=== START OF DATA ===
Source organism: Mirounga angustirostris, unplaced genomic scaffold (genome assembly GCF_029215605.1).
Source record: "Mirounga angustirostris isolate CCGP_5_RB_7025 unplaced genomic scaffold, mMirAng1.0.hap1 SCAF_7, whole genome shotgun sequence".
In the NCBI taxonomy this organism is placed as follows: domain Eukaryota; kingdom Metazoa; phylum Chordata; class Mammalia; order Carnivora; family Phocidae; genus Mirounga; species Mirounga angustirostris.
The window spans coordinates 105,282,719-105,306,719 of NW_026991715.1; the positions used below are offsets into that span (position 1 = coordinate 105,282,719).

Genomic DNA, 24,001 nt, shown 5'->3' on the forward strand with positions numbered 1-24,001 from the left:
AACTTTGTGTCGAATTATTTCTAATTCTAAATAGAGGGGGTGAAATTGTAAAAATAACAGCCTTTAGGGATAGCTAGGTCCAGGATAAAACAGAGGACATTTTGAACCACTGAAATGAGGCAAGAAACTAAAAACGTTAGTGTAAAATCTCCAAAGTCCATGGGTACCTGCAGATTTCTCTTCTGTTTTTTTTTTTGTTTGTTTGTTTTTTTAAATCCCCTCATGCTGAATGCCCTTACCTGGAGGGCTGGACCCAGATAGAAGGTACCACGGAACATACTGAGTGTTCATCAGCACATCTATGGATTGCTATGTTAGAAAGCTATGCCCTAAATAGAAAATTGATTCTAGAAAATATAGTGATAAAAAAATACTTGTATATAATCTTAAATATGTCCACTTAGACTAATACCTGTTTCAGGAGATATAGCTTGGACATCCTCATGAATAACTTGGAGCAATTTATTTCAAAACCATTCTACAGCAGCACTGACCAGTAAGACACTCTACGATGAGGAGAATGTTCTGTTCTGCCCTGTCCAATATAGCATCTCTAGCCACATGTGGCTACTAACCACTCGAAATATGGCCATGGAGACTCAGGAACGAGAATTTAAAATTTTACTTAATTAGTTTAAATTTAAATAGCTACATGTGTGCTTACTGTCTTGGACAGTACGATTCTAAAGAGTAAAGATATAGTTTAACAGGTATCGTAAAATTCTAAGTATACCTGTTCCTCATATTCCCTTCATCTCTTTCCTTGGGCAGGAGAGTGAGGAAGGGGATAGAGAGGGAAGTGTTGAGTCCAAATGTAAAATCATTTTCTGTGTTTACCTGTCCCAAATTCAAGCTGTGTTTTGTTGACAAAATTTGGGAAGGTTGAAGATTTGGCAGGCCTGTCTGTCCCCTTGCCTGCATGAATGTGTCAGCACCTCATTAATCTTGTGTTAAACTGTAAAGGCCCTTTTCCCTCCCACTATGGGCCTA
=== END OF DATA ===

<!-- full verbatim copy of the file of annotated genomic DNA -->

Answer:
Source organism: Mirounga angustirostris, unplaced genomic scaffold (genome assembly GCF_029215605.1).
Source record: "Mirounga angustirostris isolate CCGP_5_RB_7025 unplaced genomic scaffold, mMirAng1.0.hap1 SCAF_7, whole genome shotgun sequence".
In the NCBI taxonomy this organism is placed as follows: domain Eukaryota; kingdom Metazoa; phylum Chordata; class Mammalia; order Carnivora; family Phocidae; genus Mirounga; species Mirounga angustirostris.
The window spans coordinates 105,282,719-105,306,719 of NW_026991715.1; the positions used below are offsets into that span (position 1 = coordinate 105,282,719).

Genomic DNA, 24,001 nt, shown 5'->3' on the forward strand with positions numbered 1-24,001 from the left:
AACTTTGTGTCGAATTATTTCTAATTCTAAATAGAGGGGGTGAAATTGTAAAAATAACAGCCTTTAGGGATAGCTAGGTCCAGGATAAAACAGAGGACATTTTGAACCACTGAAATGAGGCAAGAAACTAAAAACGTTAGTGTAAAATCTCCAAAGTCCATGGGTACCTGCAGATTTCTCTTCTGTTTTTTTTTTTGTTTGTTTGTTTTTTTAAATCCCCTCATGCTGAATGCCCTTACCTGGAGGGCTGGACCCAGATAGAAGGTACCACGGAACATACTGAGTGTTCATCAGCACATCTATGGATTGCTATGTTAGAAAGCTATGCCCTAAATAGAAAATTGATTCTAGAAAATATAGTGATAAAAAAATACTTGTATATAATCTTAAATATGTCCACTTAGACTAATACCTGTTTCAGGAGATATAGCTTGGACATCCTCATGAATAACTTGGAGCAATTTATTTCAAAACCATTCTACAGCAGCACTGACCAGTAAGACACTCTACGATGAGGAGAATGTTCTGTTCTGCCCTGTCCAATATAGCATCTCTAGCCACATGTGGCTACTAACCACTCGAAATATGGCCATGGAGACTCAGGAACGAGAATTTAAAATTTTACTTAATTAGTTTAAATTTAAATAGCTACATGTGTGCTTACTGTCTTGGACAGTACGATTCTAAAGAGTAAAGATATAGTTTAACAGGTATCGTAAAATTCTAAGTATACCTGTTCCTCATATTCCCTTCATCTCTTTCCTTGGGCAGGAGAGTGAGGAAGGGGATAGAGAGGGAAGTGTTGAGTCCAAATGTAAAATCATTTTCTGTGTTTACCTGTCCCAAATTCAAGCTGTGTTTTGTTGACAAAATTTGGGAAGGTTGAAGATTTGGCAGGCCTGTCTGTCCCCTTGCCTGCATGAATGTGTCAGCACCTCATTAATCTTGTGTTAAACTGTAAAGGCCCTTTTCCCTCCCACTATGGGCCTA